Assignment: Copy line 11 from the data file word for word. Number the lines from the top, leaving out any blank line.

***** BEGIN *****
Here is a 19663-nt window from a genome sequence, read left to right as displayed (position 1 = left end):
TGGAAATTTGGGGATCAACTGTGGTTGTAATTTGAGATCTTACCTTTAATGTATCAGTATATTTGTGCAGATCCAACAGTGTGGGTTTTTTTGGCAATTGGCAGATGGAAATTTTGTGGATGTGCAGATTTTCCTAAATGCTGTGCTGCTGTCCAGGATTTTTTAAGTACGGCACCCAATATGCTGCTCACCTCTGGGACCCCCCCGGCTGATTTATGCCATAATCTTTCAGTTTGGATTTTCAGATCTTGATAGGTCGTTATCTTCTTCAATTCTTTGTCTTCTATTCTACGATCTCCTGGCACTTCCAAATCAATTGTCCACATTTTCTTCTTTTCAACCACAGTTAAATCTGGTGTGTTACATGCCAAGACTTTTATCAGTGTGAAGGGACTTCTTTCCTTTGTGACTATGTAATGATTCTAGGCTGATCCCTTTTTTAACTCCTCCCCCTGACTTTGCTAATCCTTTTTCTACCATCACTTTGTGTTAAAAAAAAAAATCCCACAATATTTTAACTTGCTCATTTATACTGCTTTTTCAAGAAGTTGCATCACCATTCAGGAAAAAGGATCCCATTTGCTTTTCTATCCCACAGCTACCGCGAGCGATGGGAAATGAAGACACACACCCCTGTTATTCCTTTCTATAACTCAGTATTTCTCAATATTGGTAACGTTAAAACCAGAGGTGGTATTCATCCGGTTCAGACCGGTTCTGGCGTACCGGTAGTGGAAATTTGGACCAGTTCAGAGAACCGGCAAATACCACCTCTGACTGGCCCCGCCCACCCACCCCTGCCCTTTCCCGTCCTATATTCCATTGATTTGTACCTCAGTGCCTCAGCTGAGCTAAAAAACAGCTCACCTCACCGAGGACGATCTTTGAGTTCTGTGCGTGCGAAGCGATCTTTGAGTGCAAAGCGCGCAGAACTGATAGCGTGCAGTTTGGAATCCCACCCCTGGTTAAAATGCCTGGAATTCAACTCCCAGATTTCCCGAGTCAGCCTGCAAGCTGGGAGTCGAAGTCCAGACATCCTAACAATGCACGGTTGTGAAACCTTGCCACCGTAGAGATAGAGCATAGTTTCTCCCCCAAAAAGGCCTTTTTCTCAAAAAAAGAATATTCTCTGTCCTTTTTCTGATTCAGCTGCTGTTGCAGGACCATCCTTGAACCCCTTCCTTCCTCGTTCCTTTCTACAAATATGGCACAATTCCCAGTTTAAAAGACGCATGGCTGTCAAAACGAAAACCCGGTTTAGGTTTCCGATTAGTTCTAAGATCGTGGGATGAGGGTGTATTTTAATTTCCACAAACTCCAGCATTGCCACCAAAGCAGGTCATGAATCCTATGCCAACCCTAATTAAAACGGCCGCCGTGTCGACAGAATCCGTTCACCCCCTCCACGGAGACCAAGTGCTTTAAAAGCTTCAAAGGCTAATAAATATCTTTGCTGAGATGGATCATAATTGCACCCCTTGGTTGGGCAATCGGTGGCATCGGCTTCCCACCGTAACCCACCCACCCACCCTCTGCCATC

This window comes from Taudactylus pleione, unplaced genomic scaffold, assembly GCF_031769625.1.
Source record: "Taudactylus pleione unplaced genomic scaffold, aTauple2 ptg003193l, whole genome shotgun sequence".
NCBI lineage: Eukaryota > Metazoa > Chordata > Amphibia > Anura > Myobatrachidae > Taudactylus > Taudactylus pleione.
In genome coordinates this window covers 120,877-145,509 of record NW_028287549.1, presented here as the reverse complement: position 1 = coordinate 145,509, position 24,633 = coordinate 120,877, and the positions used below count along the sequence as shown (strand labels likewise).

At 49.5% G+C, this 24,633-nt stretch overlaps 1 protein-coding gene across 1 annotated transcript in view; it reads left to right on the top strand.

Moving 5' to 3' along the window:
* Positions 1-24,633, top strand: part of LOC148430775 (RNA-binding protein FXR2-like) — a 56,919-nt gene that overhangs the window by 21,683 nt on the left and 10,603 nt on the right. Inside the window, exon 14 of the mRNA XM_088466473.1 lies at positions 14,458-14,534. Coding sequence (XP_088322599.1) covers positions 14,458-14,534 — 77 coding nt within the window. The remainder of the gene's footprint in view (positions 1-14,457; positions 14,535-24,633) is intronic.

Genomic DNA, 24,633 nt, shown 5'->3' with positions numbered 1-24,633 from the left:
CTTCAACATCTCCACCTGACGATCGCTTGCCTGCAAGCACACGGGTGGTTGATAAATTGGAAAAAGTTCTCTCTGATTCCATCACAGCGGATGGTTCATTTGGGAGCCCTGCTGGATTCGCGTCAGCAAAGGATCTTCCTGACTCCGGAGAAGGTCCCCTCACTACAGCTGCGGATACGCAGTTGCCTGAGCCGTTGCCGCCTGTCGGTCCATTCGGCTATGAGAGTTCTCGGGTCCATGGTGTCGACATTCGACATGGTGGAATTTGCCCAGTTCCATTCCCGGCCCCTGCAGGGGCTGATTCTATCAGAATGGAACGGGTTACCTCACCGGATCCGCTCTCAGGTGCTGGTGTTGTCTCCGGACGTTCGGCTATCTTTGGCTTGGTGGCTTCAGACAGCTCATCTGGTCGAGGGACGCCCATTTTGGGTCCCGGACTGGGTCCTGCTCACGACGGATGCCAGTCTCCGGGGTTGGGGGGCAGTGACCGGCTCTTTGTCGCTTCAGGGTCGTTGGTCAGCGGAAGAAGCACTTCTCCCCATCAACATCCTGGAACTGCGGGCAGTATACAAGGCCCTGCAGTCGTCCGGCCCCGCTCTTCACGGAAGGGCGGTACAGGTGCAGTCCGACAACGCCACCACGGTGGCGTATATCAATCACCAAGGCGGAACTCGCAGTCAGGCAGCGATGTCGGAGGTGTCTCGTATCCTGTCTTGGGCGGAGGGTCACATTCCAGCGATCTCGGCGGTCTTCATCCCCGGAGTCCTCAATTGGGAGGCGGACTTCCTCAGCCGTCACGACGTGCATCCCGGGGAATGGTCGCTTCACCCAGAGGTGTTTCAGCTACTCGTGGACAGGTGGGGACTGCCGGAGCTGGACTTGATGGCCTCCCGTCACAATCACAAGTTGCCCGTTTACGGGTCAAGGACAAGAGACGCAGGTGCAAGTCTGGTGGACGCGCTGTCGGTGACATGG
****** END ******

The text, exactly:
CTTCAACATCTCCACCTGACGATCGCTTGCCTGCAAGCACACGGGTGGTTGATAAATTGGAAAAAGTTCTCTCTGATTCCATCACAGCGGATGGTTCATTTGGGAGCCCTGCTGGATTCGCGTCAGCAAAGGATCTTCCTGACTCCGGAGAAGGTCCCCTCACTACAGCTGCGGATACGCAGTTGCCTGAGCCGTTGCCGCCTGTCGGTCCATTCGGCTATGAGAGTTCTCGGGTCCATGGTGTCGACATTCGACATGGTGGAATTTGCCCAGTTCCATTCCCGGCCCCTGCAGGGGCTGATTCTATCAGAATGGAACGGGTTACCTCACCGGATCCGCTCTCAGGTGCTGGTGTTGTCTCCGGACGTTCGGCTATCTTTGGCTTGGTGGCTTCAGACAGCTCATCTGGTCGAGGGACGCCCATTTTGGGTCCCGGACTGGGTCCTGCTCACGACGGATGCCAGTCTCCGGGGTTGGGGGGCAGTGACCGGCTCTTTGTCGCTTCAGGGTCGTTGGTCAGCGGAAGAAGCACTTCTCCCCATCAACATCCTGGAACTGCGGGCAGTATACAAGGCCCTGCAGTCGTCCGGCCCCGCTCTTCACGGAAGGGCGGTACAGGTGCAGTCCGACAACGCCACCACGGTGGCGTATATCAATCACCAAGGCGGAACTCGCAGTCAGGCAGCGATGTCGGAGGTGTCTCGTATCCTGTCTTGGGCGGAGGGTCACATTCCAGCGATCTCGGCGGTCTTCATCCCCGGAGTCCTCAATTGGGAGGCGGACTTCCTCAGCCGTCACGACGTGCATCCCGGGGAATGGTCGCTTCACCCAGAGGTGTTTCAGCTACTCGTGGACAGGTGGGGACTGCCGGAGCTGGACTTGATGGCCTCCCGTCACAATCACAAGTTGCCCGTTTACGGGTCAAGGACAAGAGACGCAGGTGCAAGTCTGGTGGACGCGCTGTCGGTGACATGG